Ombrica lies along the eastern boundary of Tyrrhenia, and commencing from the Apennines, or rather beyond those mountains, [extends] as far as the Adriatic. For com-

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mencing from Ravenna, the Ombrici inhabit the neighbouring country together with the cities of Sarsina, Ariminum, [Note] Sena, [Note] † and Marinum. † [Note] To their country likewise belongs the river Esino, [Note] Mount Cingulum, [the city of] Sentinum, [Note] the river Metaurus, and the Fanum Fortunæ; [Note] for about these parts are the boundaries which separate ancient Italy and [Cisalpine] Keltica on the side next the Adriatic, although the boundary has frequently been changed by the chief men of the state. First they made the Esino the boundary; afterwards the river Rubicon: the Esino being between Ancona and Sena, and the Rubicon between Ariminum and Ravenna, both of them falling into the Adriatic. At the present day, however, since Italy comprehends the whole country as far as the Alps, we need take no further notice of these limits. All allow that Ombrica [Note] extends as far as Ravenna, as the inhabitants are Ombrici. From Ravenna to Ariminum they say is about 300 stadia. Going from Ariminum to Rome by the Via Flaminia, the whole journey lies through Ombrica as far as the city of Ocricli [Note] and the Tiber, a distance of 1350 stadia. This, consequently, is the length [of Ombrica]; its breadth varies. The cities of considerable magnitude situated on this side the Apennines along the Via Flaminia, are Ocricli on the Tiber, Laroloni, [Note] and Narnia, [Note] through which the Nera [Note] flows. This river discharges itself into the Tiber a little above Ocricli; it is not navigable for large vessels. After these are Carsuli and Mevania, [Note] past which latter the Teneas [Note] flows, by which river the merchandise of the plain is transported in small vessels to the Tiber. There are also other cities well populated, rather on account of the route along which they lie, than for their political importance. Such are Forum Flaminium, [Note] Nuceria [Note] where wooden vases are manufactured, and Forum Sempronium. [Note] Going from Ocricli to Ariminum, on the right of the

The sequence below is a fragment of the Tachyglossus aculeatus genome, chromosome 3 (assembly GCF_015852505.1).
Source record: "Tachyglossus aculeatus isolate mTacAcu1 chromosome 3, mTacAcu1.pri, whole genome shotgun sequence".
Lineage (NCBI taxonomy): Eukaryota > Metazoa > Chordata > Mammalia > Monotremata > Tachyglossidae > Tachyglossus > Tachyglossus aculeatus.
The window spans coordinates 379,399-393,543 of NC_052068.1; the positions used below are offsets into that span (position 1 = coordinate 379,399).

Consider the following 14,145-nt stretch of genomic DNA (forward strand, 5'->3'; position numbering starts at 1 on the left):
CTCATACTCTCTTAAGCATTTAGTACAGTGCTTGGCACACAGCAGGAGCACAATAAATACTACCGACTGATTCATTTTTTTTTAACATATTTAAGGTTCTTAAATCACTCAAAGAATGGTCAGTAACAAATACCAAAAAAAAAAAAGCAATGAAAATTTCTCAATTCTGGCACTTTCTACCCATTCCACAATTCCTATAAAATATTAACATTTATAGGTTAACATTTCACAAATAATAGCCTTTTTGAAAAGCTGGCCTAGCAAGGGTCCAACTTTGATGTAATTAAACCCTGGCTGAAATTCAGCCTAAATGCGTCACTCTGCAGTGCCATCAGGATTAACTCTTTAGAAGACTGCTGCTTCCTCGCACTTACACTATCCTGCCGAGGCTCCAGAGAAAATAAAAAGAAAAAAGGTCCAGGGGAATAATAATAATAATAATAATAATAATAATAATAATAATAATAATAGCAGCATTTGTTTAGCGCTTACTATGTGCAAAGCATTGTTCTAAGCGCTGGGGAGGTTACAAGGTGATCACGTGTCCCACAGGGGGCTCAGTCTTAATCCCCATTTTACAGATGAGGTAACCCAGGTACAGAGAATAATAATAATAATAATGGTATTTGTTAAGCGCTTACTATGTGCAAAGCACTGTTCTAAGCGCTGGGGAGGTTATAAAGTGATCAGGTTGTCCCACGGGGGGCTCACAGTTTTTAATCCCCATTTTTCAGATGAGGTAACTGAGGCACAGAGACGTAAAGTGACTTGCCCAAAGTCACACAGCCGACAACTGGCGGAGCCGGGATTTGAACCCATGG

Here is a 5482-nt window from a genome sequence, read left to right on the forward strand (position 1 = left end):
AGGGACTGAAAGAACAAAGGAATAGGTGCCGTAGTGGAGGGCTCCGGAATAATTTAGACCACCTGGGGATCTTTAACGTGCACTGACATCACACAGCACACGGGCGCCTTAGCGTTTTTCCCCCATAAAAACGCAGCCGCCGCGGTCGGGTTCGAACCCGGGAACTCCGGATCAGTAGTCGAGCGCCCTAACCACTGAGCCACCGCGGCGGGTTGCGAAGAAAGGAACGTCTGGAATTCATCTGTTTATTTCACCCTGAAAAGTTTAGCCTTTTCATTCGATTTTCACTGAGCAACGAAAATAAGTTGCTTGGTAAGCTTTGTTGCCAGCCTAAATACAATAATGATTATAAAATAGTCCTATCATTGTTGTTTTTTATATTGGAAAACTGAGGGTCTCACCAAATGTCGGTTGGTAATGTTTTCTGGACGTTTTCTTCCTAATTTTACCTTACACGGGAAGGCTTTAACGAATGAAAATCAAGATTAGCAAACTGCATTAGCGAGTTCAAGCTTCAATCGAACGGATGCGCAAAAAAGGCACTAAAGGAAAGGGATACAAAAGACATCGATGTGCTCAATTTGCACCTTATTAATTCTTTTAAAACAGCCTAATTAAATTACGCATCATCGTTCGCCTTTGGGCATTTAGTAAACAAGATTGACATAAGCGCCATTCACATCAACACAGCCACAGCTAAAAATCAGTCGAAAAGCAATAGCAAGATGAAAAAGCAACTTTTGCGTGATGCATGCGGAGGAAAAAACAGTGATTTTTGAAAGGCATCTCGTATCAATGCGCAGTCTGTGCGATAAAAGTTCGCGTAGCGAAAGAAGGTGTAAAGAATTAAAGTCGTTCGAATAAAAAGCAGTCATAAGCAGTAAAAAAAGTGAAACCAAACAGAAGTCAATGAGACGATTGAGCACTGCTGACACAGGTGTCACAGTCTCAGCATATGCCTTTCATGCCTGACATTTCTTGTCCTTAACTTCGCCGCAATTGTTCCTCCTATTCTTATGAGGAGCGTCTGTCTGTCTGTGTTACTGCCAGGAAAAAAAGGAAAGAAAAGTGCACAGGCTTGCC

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way are Interamna, [Note] Spoletium, [Note] Asisium, [Note] and Camerta, situated in the mountains which bound Picenum. On the other side [Note] are Ameria, [Note] Tuder, [Note] a well-fortified city, Hispellum, [Note] and Iguvium, [Note] near to the passes of the mountain. The whole of this country is fertile, but rather too mountainous, and producing more rye [Note] than wheat for the food of the inhabitants. The next district, Sabina, is mountainous, and borders on Tyrrhenia in like manner. The parts of Latium which border on these districts and the Apennines are very rugged. These two nations [Note] commence from the Tiber and Tyrrhenia, and extend as far as the Apennines which advance obliquely towards the Adriatic: Ombrica extends, as we have said, beyond as far as the sea. We have now sufficiently described the Ombrici.

Strabo, Geography (English) (XML Header) [genre: prose] [word count] [Str.].
<<Str. 5.2.7 Str. 5.2.9 (Greek English(2)) >>Str. 5.3.1